The Kaplan-Meier-Turnbull nonparametric approach to analyze dichotomous choice contingent valuation data
This function analyzes single-, one-and-one-half-, or double-bounded dichotomous choice contingent valuation (CV) data on the basis of the Kaplan-Meier-Turnbull method.
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## for the single-bounded data turnbull.sb(formula, data, subset, conf.int = FALSE, B = 200, conf.level = 0.95, timeMessage = FALSE, ...) ## for the one-and-one-half-bound data turnbull.oohb(formula, data, subset, conf.int = FALSE, B = 200, conf.level = 0.95, timeMessage = FALSE, ...) ## for the double-bounded data turnbull.db(formula, data, subset, conf.int = FALSE, B = 200, conf.level = 0.95, timeMessage = FALSE, ...) ## S3 method for class 'turnbull' print(x, digits = max(3, getOption("digits") - 1), ...)
a formula specifying the model structure.
a data frame containing the variables in the model formula.
an optional vector specifying a subset of observations.
an object of class
number of bootstrap resampling for confidence interval estimation. Defaulted to 200.
a confidence coefficient. Defaulted to 0.95.
a number of digits to display.
optional arguments. Currently not in use.
turnbull.db() analyze single-,
one-and-one-half-, and double-bounded dichotomous choice contingent valuation (CV) data, respectively, on
the basis of the modified Kaplan-Meier-Turnbull method (Carson and Steinberg, 1990).
For single-bounded dichotomous choice data
Most of the details of
turnbull.sb() is the same as those of
See the subsequent section for details.
A difference between
turnbull.db() appears in the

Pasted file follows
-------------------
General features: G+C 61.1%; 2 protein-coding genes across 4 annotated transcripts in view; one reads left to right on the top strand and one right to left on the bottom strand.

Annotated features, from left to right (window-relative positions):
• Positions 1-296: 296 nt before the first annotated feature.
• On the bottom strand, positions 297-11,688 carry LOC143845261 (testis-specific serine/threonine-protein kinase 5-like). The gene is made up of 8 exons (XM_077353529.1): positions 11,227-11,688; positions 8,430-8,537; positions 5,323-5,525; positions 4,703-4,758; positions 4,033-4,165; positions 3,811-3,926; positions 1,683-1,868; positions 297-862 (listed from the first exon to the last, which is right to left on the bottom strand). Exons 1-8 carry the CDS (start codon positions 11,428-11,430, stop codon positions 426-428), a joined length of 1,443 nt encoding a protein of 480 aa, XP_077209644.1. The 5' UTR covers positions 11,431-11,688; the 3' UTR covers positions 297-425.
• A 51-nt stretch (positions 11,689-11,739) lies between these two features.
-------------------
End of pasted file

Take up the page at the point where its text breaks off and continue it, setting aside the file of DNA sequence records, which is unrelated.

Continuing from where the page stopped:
definition of the model formula. In
turnbull.sb(), the first part contains
only one response variable (e.g.,
R1) and the other part contains only one
bid variable (e.g.,
BD1) because respondents are requested to answer a CV
question in the single-bounded dichotomous choice CV. A typical structure of the
formula is given by
R1 ~ BD1
kristrom is an alternative nonparametric method for analyzing single-bounded
dichotomous choice data. A parametric analysis can be done by
For one-and-one-half-bound dichotomous choice data
The details of
turnbull.oohb() is the same as those of
See the the subsequent section for details.
A difference between
turnbull.db() appears in the
definition of variables. See
for the details of creating response and bid variables.
For double-bounded dichotomous choice data
A generic call to
turnbull.db() is given by
formula defines the response variables and bid variables. The argument
data is set as a data frame containing the variables in the model.
A typical structure of the formula for
turnbull.db() is defined as follows:
R1 + R2 ~ BD1 + BD2
The formula consists of two parts. The first part, the left-hand side of the
tilde sign (
~), must contain the response variables for the suggested
prices in the first and the second stage of CV questions. In the above example,
R1 denotes a binary or two-level factor response variable for a bid in
the first stage and
R2 for a bid in the second stage. Each of
"No" to the bid or
The two variables are connected with the arithmetic operator (
+). The other
part, which starts after the tilde sign, must contain bid variables (
BD2) containing suggested prices in the first and second stage of double-bounded
dichotomous choice CV question. The two variables are also connected with the
arithmetic operator (
A parametric approach for analyzing double-bounded dichotomous choice data can be
carried out by
The structure of data set which assigned to the argument
data is the same as that
dbchoice for details in the data set structure.
The confidence intervals are computed by the bootstrap method in
icfit of the interval (Fay and Shaw, 2010) package. The arguments
timeMessage are passed to
icfit(). The bootstrap can be time consuming, so that it is in general not advisable to increase the number of bootstrap resamplint
B. See the help of
icfit for futher detail.
The generic function
print() is available for a fitted model object
"turnbull" and displays simply estimated probabilities of
the distribution: this is the same as the element
pf in the function